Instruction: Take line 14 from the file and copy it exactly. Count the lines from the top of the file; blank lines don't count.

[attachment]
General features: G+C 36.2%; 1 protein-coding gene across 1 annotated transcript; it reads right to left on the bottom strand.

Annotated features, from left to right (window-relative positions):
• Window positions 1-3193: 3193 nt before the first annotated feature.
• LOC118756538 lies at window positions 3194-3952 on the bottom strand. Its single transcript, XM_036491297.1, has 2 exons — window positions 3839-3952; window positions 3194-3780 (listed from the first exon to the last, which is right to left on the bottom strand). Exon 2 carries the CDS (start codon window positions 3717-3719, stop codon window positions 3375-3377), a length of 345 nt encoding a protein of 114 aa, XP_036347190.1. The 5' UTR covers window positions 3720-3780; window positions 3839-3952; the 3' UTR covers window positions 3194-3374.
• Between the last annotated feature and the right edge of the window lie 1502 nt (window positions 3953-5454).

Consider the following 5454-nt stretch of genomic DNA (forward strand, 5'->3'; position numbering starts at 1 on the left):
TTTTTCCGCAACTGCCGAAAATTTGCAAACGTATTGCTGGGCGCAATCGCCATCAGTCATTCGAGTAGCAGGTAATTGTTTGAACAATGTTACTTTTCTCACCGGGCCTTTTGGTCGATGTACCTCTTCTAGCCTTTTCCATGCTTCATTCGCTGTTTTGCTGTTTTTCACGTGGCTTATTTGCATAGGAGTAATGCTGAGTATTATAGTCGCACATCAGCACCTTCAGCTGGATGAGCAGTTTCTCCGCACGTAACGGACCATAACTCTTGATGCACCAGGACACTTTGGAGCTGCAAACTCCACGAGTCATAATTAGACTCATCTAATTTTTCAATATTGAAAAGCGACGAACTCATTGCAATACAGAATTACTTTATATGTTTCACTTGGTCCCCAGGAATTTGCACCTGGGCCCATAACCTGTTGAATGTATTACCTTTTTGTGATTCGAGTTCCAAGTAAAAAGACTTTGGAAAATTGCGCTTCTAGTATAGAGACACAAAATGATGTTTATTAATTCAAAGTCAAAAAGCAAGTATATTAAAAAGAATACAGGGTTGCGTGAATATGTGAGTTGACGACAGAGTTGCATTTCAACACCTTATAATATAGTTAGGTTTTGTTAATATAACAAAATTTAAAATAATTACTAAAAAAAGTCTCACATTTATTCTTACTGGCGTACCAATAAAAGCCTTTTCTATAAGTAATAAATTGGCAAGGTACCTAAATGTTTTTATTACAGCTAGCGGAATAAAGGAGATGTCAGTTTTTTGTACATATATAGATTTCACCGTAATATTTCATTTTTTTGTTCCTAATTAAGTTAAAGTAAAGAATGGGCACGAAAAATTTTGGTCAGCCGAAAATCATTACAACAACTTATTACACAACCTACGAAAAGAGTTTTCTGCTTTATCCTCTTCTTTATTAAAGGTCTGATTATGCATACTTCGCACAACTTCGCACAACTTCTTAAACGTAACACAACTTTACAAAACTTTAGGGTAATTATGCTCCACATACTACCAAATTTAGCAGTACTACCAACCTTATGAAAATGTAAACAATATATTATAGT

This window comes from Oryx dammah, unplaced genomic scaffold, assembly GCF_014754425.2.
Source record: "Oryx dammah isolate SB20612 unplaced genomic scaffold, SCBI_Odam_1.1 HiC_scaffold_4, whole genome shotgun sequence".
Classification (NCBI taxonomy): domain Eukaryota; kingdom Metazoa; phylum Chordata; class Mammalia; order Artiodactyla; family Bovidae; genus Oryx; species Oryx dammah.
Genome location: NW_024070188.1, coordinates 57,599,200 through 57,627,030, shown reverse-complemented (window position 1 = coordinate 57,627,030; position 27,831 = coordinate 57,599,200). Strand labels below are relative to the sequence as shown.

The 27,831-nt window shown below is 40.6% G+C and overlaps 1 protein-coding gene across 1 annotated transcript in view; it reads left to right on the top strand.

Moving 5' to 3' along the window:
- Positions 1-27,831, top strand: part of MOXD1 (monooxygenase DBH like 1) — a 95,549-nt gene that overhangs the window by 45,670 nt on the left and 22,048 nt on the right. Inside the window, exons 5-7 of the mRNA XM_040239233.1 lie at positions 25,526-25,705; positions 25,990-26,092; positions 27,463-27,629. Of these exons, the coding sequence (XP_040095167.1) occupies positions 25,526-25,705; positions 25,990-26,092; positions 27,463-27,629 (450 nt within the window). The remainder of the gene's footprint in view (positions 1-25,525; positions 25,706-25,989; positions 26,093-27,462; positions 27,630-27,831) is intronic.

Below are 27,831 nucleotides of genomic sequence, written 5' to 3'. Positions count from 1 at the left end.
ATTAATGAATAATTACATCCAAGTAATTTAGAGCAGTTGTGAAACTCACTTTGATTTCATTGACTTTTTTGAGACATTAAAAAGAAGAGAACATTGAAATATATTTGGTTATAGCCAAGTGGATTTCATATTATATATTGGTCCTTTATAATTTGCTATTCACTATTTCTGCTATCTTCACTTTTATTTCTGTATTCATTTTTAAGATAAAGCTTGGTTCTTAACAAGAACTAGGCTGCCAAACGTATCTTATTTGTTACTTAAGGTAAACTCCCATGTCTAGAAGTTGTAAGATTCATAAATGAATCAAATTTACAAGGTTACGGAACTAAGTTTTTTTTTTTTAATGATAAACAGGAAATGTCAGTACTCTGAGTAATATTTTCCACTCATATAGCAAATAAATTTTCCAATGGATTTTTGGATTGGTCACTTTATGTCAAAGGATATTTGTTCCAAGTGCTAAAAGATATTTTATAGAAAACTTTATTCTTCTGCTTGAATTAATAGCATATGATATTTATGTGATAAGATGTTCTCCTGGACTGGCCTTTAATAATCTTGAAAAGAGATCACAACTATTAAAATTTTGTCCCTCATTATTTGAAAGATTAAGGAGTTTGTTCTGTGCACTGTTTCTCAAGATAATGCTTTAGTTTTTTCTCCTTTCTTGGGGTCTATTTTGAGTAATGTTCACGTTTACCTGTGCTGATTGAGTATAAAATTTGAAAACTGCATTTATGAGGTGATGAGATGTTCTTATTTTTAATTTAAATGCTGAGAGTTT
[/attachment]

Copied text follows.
- Positions 1-27,831, top strand: part of MOXD1 (monooxygenase DBH like 1) — a 95,549-nt gene that overhangs the window by 45,670 nt on the left and 22,048 nt on the right. Inside the window, exons 5-7 of the mRNA XM_040239233.1 lie at positions 25,526-25,705; positions 25,990-26,092; positions 27,463-27,629. Of these exons, the coding sequence (XP_040095167.1) occupies positions 25,526-25,705; positions 25,990-26,092; positions 27,463-27,629 (450 nt within the window). The remainder of the gene's footprint in view (positions 1-25,525; positions 25,706-25,989; positions 26,093-27,462; positions 27,630-27,831) is intronic.